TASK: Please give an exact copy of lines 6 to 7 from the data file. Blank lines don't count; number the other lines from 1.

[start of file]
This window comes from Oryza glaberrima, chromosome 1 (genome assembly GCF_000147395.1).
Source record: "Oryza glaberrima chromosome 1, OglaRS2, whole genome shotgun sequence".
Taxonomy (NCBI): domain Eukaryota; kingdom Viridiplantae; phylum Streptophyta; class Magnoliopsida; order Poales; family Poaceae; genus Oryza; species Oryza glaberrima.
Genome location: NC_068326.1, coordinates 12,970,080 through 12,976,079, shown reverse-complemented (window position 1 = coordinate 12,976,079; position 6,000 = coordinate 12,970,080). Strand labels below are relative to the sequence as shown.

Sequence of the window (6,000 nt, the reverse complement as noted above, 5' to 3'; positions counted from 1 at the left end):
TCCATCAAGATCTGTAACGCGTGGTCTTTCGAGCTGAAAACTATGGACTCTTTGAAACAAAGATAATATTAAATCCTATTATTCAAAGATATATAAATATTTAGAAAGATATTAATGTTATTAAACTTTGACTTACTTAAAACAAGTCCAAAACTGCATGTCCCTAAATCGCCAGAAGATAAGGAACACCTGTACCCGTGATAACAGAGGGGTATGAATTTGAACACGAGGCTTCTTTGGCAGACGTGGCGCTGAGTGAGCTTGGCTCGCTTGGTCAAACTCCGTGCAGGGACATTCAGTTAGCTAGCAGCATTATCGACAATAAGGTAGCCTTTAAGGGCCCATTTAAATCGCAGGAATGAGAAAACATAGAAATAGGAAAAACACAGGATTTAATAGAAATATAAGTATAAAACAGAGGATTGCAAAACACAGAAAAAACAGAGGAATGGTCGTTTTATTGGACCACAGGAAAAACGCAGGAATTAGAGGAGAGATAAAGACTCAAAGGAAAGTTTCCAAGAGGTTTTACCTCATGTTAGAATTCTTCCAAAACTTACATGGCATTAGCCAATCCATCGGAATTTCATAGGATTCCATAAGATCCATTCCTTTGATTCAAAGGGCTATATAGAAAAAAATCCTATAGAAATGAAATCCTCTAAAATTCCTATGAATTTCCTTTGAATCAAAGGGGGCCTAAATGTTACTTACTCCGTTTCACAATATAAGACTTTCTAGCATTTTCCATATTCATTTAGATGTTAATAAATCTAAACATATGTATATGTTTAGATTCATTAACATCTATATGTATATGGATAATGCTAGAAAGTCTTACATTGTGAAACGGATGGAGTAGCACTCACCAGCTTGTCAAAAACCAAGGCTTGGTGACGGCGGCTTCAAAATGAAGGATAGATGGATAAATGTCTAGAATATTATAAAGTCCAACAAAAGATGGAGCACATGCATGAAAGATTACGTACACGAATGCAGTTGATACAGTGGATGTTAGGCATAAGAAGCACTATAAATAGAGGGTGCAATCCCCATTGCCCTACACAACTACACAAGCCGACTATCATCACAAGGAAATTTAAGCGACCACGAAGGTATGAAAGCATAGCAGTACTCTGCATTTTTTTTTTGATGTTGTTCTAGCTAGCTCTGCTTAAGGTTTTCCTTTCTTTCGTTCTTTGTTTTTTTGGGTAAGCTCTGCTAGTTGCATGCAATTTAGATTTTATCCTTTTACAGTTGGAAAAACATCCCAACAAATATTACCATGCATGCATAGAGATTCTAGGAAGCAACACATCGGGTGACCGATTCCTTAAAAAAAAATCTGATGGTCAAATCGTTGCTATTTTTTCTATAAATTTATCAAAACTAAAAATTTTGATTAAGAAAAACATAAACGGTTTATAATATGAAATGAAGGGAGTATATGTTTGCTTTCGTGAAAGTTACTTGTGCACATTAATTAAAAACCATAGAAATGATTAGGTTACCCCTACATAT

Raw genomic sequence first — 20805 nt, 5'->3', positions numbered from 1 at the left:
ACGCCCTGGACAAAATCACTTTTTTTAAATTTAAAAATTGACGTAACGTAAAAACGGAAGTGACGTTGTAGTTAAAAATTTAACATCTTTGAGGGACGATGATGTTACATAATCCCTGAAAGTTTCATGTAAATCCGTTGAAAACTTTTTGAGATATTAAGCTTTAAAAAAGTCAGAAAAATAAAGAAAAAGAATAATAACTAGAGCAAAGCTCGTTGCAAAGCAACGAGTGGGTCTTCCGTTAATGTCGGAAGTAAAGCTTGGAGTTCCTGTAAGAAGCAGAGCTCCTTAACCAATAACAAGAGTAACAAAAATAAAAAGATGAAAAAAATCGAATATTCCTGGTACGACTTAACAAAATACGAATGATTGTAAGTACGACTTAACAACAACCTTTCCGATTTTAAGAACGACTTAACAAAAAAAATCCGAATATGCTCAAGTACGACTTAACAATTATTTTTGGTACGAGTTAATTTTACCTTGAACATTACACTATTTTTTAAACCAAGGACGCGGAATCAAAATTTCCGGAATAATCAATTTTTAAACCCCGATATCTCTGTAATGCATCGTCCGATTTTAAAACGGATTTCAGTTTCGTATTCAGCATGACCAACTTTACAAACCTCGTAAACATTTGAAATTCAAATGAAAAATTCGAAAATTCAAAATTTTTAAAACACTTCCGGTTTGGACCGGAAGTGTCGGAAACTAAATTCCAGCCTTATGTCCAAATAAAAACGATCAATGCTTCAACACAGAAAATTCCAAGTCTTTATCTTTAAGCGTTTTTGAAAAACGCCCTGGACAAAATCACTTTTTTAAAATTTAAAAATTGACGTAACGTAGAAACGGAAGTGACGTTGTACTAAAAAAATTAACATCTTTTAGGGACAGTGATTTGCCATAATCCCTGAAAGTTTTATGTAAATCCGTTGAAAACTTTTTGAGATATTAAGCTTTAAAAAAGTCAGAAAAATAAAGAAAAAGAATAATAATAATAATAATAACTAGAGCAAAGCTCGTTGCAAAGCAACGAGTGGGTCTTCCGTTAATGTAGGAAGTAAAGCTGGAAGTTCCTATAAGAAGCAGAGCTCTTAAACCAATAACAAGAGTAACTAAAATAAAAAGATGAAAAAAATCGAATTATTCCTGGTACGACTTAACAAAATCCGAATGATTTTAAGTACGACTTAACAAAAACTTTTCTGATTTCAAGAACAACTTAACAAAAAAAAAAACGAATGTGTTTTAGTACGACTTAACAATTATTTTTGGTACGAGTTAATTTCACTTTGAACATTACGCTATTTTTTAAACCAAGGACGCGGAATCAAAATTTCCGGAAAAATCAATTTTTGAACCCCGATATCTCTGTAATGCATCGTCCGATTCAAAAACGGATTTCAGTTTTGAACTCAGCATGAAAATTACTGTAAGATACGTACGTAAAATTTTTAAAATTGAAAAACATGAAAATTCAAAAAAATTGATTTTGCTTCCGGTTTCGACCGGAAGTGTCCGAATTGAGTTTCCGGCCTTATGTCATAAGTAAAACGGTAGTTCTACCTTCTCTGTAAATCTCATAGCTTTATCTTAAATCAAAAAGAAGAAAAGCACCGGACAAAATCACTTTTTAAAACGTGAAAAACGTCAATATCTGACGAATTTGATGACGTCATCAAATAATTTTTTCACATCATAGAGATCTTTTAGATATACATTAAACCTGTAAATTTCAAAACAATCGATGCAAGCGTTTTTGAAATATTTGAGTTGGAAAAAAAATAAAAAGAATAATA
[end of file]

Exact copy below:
TCCATCAAGATCTGTAACGCGTGGTCTTTCGAGCTGAAAACTATGGACTCTTTGAAACAAAGATAATATTAAATCCTATTATTCAAAGATATATAAATATTTAGAAAGATATTAATGTTATTAAACTTTGACTTACTTAAAACAAGTCCAAAACTGCATGTCCCTAAATCGCCAGAAGATAAGGAACACCTGTACCCGTGATAACAGAGGGGTATGAATTTGAACACGAGGCTTCTTTGGCAGACGTGGCGCTGAGTGAGCTTGGCTCGCTTGGTCAAACTCCGTGCAGGGACATTCAGTTAGCTAGCAGCATTATCGACAATAAGGTAGCCTTTAAGGGCCCATTTAAATCGCAGGAATGAGAAAACATAGAAATAGGAAAAACACAGGATTTAATAGAAATATAAGTATAAAACAGAGGATTGCAAAACACAGAAAAAACAGAGGAATGGTCGTTTTATTGGACCACAGGAAAAACGCAGGAATTAGAGGAGAGATAAAGACTCAAAGGAAAGTTTCCAAGAGGTTTTACCTCATGTTAGAATTCTTCCAAAACTTACATGGCATTAGCCAATCCATCGGAATTTCATAGGATTCCATAAGATCCATTCCTTTGATTCAAAGGGCTATATAGAAAAAAATCCTATAGAAATGAAATCCTCTAAAATTCCTATGAATTTCCTTTGAATCAAAGGGGGCCTAAATGTTACTTACTCCGTTTCACAATATAAGACTTTCTAGCATTTTCCATATTCATTTAGATGTTAATAAATCTAAACATATGTATATGTTTAGATTCATTAACATCTATATGTATATGGATAATGCTAGAAAGTCTTACATTGTGAAACGGATGGAGTAGCACTCACCAGCTTGTCAAAAACCAAGGCTTGGTGACGGCGGCTTCAAAATGAAGGATAGATGGATAAATGTCTAGAATATTATAAAGTCCAACAAAAGATGGAGCACATGCATGAAAGATTACGTACACGAATGCAGTTGATACAGTGGATGTTAGGCATAAGAAGCACTATAAATAGAGGGTGCAATCCCCATTGCCCTACACAACTACACAAGCCGACTATCATCACAAGGAAATTTAAGCGACCACGAAGGTATGAAAGCATAGCAGTACTCTGCATTTTTTTTTTGATGTTGTTCTAGCTAGCTCTGCTTAAGGTTTTCCTTTCTTTCGTTCTTTGTTTTTTTGGGTAAGCTCTGCTAGTTGCATGCAATTTAGATTTTATCCTTTTACAGTTGGAAAAACATCCCAACAAATATTACCATGCATGCATAGAGATTCTAGGAAGCAACACATCGGGTGACCGATTCCTTAAAAAAAAATCTGATGGTCAAATCGTTGCTATTTTTTCTATAAATTTATCAAAACTAAAAATTTTGATTAAGAAAAACATAAACGGTTTATAATATGAAATGAAGGGAGTATATGTTTGCTTTCGTGAAAGTTACTTGTGCACATTAATTAAAAACCATAGAAATGATTAGGTTACCCCTACATAT

Raw genomic sequence first — 20805 nt, 5'->3', positions numbered from 1 at the left: